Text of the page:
Black Friday: What are the limits?


Afton Konopka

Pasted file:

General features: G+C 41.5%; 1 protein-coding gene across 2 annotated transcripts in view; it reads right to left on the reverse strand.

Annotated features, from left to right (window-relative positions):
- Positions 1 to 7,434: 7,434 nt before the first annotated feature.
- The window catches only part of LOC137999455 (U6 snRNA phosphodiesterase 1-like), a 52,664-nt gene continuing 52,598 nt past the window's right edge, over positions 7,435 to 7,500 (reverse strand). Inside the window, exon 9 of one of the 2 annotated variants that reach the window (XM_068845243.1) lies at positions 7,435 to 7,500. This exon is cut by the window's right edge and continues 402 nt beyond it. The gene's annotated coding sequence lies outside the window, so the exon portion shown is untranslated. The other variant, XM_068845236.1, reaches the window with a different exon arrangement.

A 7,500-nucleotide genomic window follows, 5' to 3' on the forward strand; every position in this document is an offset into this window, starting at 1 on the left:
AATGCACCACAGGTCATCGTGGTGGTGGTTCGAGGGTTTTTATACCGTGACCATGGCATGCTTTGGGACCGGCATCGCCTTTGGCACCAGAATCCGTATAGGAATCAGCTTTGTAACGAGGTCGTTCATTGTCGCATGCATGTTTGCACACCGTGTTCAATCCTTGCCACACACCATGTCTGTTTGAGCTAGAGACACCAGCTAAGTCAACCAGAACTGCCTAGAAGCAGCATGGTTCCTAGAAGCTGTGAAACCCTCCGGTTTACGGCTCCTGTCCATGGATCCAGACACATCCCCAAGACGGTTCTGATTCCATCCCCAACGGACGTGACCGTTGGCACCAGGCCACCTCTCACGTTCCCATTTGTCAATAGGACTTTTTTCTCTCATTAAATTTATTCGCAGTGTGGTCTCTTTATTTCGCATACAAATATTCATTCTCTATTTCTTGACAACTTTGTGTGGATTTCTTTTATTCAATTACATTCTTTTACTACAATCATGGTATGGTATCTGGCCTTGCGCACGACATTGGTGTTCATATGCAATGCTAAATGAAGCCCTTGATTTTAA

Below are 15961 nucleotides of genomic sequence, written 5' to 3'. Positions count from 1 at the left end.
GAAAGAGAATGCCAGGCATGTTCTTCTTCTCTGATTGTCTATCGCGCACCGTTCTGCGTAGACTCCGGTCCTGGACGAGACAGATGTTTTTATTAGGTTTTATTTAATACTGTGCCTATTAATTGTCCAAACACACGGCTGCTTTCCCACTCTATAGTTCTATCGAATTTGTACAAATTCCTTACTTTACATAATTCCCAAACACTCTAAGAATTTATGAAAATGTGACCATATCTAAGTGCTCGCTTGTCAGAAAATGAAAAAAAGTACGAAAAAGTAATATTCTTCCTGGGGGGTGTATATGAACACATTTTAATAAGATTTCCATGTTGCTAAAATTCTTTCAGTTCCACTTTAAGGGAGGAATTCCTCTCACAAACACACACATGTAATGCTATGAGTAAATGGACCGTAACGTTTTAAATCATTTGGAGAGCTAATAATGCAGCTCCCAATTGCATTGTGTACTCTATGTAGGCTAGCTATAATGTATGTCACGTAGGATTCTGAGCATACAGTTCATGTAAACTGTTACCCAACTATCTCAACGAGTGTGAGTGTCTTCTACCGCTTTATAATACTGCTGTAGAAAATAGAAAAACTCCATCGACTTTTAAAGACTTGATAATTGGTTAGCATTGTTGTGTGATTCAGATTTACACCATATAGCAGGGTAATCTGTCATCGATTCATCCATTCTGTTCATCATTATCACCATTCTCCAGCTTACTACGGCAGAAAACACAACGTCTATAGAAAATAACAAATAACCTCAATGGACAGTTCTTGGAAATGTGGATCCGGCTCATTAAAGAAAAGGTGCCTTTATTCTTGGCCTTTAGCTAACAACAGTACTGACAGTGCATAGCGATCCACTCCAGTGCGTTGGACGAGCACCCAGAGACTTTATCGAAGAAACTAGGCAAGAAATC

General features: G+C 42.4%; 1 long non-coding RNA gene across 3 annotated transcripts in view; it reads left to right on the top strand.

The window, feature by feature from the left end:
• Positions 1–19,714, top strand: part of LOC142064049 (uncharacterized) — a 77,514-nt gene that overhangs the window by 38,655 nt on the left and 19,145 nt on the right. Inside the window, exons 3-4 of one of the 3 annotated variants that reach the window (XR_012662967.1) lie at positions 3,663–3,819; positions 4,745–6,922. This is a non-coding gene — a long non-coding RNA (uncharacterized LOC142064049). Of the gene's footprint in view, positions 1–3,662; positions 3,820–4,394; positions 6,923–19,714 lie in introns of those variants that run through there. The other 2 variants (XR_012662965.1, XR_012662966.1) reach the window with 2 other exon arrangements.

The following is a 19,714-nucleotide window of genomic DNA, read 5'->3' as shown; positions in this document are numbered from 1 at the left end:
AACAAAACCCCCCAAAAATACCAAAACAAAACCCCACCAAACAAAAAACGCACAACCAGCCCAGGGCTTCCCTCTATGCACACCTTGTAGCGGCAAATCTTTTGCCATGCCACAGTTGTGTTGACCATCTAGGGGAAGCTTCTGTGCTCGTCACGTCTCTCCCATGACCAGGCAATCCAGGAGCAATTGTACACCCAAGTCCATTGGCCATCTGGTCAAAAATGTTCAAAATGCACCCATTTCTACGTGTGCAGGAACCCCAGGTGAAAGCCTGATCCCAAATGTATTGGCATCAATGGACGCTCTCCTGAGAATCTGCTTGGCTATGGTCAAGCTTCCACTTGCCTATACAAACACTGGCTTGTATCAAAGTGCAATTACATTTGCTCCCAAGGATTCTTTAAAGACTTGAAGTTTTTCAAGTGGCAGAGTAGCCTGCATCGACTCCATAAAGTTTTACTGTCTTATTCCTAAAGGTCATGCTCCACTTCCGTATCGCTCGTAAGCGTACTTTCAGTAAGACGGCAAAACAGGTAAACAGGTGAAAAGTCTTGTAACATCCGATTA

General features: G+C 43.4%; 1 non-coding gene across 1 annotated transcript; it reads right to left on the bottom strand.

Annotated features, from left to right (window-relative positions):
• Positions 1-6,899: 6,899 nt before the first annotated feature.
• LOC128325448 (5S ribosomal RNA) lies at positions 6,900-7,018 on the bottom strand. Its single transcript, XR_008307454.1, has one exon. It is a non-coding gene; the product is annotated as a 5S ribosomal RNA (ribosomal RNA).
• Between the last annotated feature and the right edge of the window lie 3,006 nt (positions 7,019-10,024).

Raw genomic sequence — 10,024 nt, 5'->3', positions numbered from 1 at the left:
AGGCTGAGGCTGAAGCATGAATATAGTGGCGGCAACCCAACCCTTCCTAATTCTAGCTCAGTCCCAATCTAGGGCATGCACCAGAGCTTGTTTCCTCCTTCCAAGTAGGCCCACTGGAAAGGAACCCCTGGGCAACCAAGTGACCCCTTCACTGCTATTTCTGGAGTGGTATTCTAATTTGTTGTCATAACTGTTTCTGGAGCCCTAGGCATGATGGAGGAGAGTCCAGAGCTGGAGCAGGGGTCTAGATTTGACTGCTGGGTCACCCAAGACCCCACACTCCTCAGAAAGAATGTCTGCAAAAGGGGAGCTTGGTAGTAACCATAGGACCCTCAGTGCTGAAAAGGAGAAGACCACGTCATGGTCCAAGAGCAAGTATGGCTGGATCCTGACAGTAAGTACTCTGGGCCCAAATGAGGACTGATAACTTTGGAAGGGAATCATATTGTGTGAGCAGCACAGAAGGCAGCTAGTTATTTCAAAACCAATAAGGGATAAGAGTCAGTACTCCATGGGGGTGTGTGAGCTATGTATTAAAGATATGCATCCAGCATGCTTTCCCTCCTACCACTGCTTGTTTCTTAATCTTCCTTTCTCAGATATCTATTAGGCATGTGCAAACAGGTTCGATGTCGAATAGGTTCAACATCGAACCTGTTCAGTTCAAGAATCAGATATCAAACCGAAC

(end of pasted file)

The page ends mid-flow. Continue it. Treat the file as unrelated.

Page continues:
The term Black Friday was first used in the United States to describe a financial crisis in 1869. On Sept. 24, 1869, a Friday, James Fish and Jay Gould tried to take over the gold market in the New York Gold Exchange. The first time Black Friday referred to shopping the day after Thanksgiving was in a 1961 Philadelphia public relations newsletter. Black friday has continuously been the busiest shopping day since 2005. Year after year companies and businesses try and push Black friday closer to thanksgiving, rallying up willing shoppers who love a good discount. Hyped up deals and, sometimes even violent, shopping after a day of focusing on what we should be thankful for, Inevitably calls for a controversial public holiday. When Black friday is pushed so close to thanksgiving, this calls for workers to spend their holiday aiding to frugal shoppers. Family members wipe off their mouths after reciting around the table what they are thankful for and jump up from the thanksgiving table to head to their favorite stores. Some might argue the lines aren’t worth the deal. For the first time, I decided to see what the hype was with black friday, and I was very disappointed. I ventured to Bath and Bodyworks, Best Buy, Old Navy, and Kohls. Now you may be thinking “Well of course THOSE places were crowded”, but keep in mind that these deals were up to 80 percent off; That is a crazy good deal! As I grabbed as much stuff my arms could hold, I turned around to see lines that crushed my discount-crazed dreams into a million pieces. I am almost sure that by the time I would have gotten to the register, I could have sewn the clothes myself. Remember this holiday season to spend less time worrying about expensive gifts and more time serving and spending time with those you love.